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I'm just a beginner in studying origins of Christianity.

I know Jesus emerged in a Jewish state where people already believed in a monotheistic religion and one God. So my question is: What was the difference in his message that people found so attractive? I know a lot of work was done by missionaries to spread his word especially in the Roman era; but I'm just curious what was new that he brought that was not delivered by Jewish leaders and their text and religion?

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    I think this question might be off-topic as it is about history/religion rather than understanding biblical text. – Alex Dec 25 '18 at 2:36
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Great Question!

Jesus' teaching was very popular with the masses but equally unpopular with the Jewish authorities! Never forget this as it is the primary (political) reason why Jesus was crucified. I suggest that Jesus and His teaching was popular for the following reasons:

  • He taught with "authority" Luke 4:32. I understand this to mean that His teaching was not vague nor indecisive - it was definitive and had an unmistakable divine ring to it.
  • He spoke of God as a loving father, eg the Lord's prayer, and many more cases. This was very different from the approach of the scribes an teachers of the law.
  • He came across as somewhat radical and anti-establishment. Jesus had to regularly point out the sins and short-coming of leaders and teachers whose excesses were well known and most were frightened to say what they thought - Jesus was NOT.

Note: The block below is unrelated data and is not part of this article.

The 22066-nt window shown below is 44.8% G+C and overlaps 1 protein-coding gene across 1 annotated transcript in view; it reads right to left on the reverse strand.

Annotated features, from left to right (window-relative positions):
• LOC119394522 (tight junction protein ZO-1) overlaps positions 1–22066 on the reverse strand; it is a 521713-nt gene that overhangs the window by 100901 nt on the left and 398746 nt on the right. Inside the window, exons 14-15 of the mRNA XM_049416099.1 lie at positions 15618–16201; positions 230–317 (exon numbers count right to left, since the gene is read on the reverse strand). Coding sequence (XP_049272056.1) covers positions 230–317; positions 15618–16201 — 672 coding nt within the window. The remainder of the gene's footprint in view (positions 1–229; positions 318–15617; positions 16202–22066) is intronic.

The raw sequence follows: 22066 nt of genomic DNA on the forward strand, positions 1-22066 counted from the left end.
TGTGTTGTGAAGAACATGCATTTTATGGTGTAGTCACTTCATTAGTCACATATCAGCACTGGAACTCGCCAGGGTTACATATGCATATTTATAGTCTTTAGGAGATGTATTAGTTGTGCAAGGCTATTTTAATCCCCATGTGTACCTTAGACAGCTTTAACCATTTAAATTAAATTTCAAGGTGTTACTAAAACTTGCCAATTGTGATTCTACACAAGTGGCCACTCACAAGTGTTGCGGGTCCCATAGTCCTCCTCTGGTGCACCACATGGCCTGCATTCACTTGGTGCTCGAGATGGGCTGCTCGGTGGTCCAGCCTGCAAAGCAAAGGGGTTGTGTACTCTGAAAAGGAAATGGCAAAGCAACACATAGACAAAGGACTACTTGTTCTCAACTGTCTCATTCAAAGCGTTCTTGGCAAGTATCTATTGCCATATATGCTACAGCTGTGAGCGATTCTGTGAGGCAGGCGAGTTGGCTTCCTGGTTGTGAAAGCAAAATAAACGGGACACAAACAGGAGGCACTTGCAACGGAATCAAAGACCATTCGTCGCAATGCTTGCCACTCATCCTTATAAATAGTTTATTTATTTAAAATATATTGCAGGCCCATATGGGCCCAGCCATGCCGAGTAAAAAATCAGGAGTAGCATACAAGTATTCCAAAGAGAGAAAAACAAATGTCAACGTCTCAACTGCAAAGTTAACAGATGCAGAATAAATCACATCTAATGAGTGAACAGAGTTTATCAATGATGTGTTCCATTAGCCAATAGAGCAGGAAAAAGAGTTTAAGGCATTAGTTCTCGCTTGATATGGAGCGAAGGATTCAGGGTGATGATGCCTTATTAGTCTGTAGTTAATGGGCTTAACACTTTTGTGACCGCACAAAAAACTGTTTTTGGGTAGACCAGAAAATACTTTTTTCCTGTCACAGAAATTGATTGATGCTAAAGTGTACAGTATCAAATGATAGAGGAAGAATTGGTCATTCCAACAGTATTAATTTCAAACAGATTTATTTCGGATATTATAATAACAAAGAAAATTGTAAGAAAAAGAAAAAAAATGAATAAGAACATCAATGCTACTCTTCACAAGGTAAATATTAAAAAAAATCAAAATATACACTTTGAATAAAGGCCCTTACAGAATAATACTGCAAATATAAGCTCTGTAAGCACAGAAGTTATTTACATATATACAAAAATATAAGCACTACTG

• His life was one of an unimpeachable character. That is, His life was consistent with his teaching. He often spent whole nights or large slabs of time in prayer. For example, see Mark 1:35-39.
  • He taught a doctrine of lovingkindness John 13:34, 35. He encouraged people to be kind and forgiving.
  • He was a great healer of sickness - such is invariably VERY popular but not the only reason for His popularity.
  • is teaching was succinct and very profound. His sheer eloquence and repartee, especially when asked impossible questions by teachers of the law also made him very popular.
  • He could forgive people of their sins and great, nagging, oppressive guilt. Never underestimate this reason. See Mark 2:1-10.
  • Jesus teaching was filled and enabled by the power of the Holy Spirit, see Rom 15:9, Luke 4:14, etc.

It is these same reasons that Jesus and His teaching continues to be popular and irrepressible today.

  • Thank you very much. I guess my question is couldn't he act as a reformer of the status quo and it's flaws at that time? Or his intent was to reform but later his words got popular so much that it became a religion by itself? – doubleE Dec 24 '18 at 23:13
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    See Matt 23:37 - Jesus wanted to reform but they were unwilling. – user25930 Dec 25 '18 at 0:24